Treasury taking another ‘extraordinary’ step to avoid default

U.S. Treasury Secretary Janet Yellen speaks during a news conference in Nusa Dua, Bali, Indonesia on Thursday, July 14, 2022. Yellen and other top financial officials of the Group of 20 rich and industrial nations are gathering in the Indonesian island of Bali for meetings that begin Friday. (AP Photo/Firdia Lisnawati)

The Treasury Department is expanding the “extraordinary” measures that it is resorting to in order to stave off a U.S. debt default while lawmakers fight over what to do over the debt limit.

Treasury Secretary Janet Yellen said in a letter to Speaker Kevin McCarthy (R-Calif.) and other congressional leaders that she would suspend reinvestment into a large government retirement fund, after announcing similar actions last week as the U.S. reaches its debt ceiling.

The U.S. reached its technical borrowing limit of around $31.4 trillion last week, but Yellen told lawmakers that the Treasury would be able to enact accounting moves, such as the one announced Tuesday, to be able to pay the government’s bills until sometime in June. She has also said the department will cash in on some existing investments and suspend reinvestment into other retirement plans.

Yellen did not provide an updated estimate on when the department will exhaust such measures to continue to make payments on the government’s responsibilities.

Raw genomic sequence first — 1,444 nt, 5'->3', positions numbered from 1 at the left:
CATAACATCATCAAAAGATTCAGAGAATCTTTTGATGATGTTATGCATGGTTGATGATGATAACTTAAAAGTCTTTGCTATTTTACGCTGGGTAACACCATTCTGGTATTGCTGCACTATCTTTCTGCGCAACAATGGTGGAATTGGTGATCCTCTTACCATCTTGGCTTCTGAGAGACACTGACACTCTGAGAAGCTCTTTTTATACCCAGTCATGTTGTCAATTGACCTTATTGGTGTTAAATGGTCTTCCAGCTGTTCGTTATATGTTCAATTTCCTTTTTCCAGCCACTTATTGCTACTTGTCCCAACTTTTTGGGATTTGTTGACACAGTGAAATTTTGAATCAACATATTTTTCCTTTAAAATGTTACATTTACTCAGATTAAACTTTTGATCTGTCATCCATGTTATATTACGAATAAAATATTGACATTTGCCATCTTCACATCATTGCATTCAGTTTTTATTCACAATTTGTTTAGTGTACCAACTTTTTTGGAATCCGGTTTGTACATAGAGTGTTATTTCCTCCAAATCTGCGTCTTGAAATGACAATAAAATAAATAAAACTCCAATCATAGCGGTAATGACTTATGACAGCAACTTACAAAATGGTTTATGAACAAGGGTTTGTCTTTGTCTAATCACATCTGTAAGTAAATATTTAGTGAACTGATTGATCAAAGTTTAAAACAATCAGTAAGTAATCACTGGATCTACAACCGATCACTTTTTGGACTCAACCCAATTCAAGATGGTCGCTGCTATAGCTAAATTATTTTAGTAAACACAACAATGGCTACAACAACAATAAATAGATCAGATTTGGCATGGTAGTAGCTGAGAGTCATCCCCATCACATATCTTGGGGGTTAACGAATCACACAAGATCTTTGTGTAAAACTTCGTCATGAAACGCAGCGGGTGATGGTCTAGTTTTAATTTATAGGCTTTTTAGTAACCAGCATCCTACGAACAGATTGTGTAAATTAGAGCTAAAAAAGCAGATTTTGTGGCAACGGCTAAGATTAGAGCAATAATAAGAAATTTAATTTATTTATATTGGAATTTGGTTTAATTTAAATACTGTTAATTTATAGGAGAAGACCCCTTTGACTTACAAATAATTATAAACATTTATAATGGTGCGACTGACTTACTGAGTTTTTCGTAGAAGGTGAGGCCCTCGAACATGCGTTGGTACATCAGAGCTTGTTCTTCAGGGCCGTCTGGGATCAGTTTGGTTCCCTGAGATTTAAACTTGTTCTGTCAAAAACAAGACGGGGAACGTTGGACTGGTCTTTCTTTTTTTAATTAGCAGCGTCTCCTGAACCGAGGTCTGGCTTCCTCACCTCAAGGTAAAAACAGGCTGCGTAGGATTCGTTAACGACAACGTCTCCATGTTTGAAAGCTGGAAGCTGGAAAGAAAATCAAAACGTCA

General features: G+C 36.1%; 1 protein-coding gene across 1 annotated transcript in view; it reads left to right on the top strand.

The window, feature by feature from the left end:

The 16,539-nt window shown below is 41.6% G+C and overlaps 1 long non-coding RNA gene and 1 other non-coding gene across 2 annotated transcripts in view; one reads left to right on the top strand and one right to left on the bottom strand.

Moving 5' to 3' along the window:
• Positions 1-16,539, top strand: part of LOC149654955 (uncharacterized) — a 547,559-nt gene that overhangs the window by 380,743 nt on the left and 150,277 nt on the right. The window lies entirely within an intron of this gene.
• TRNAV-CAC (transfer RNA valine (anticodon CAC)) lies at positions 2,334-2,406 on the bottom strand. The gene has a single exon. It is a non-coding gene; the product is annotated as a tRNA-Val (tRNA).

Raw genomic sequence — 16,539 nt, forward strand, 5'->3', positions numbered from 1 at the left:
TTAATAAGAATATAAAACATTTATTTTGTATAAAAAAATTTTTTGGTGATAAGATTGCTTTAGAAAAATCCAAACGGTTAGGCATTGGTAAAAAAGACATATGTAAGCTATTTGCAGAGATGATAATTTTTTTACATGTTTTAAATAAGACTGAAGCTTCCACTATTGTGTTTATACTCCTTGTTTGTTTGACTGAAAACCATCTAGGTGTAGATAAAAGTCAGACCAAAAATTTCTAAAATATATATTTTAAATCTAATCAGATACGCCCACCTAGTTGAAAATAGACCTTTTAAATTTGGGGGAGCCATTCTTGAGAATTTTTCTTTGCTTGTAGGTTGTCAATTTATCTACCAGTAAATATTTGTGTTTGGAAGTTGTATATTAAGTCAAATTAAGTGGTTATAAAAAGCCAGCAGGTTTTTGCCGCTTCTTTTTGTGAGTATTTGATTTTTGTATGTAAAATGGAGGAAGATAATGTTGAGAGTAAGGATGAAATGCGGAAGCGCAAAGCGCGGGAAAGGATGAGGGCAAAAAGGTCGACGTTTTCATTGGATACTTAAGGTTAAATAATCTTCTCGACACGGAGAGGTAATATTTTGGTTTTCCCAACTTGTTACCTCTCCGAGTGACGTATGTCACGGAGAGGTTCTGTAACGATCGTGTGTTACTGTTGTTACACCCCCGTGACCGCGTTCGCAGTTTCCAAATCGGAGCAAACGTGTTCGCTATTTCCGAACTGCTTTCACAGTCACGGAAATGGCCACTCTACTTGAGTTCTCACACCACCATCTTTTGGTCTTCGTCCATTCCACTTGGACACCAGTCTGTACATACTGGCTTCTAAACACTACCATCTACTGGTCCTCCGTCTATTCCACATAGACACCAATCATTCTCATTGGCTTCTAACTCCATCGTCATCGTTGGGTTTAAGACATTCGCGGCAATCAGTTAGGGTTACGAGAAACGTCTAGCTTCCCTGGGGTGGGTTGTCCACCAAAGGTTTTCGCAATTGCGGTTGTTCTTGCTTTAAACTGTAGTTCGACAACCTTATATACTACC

Lawmakers have been unable to find much common ground on raising the debt ceiling. Republican leadership has said it wants commitments on spending cuts from the White House and Democrats for raising the debt ceiling. The possibility of spending cuts is something the White House said it will not negotiate on. Congressional Democrats have urged for a swift increase to the borrowing limit.

Last week the White House signaled that President Biden was planning to meet with McCarthy on the debt ceiling issue but said there was no set date for the sit-down. 

Experts have warned that a U.S. default on its debt would be disastrous for the economy. A new analysis from Moody’s this week predicted that a default could cost 6 million jobs and push the unemployment rate to 7 percent.

Tags Biden borrowing limit debt default Debt limit default Janet Yellen Janet Yellen Kevin McCarthy Treasury Department
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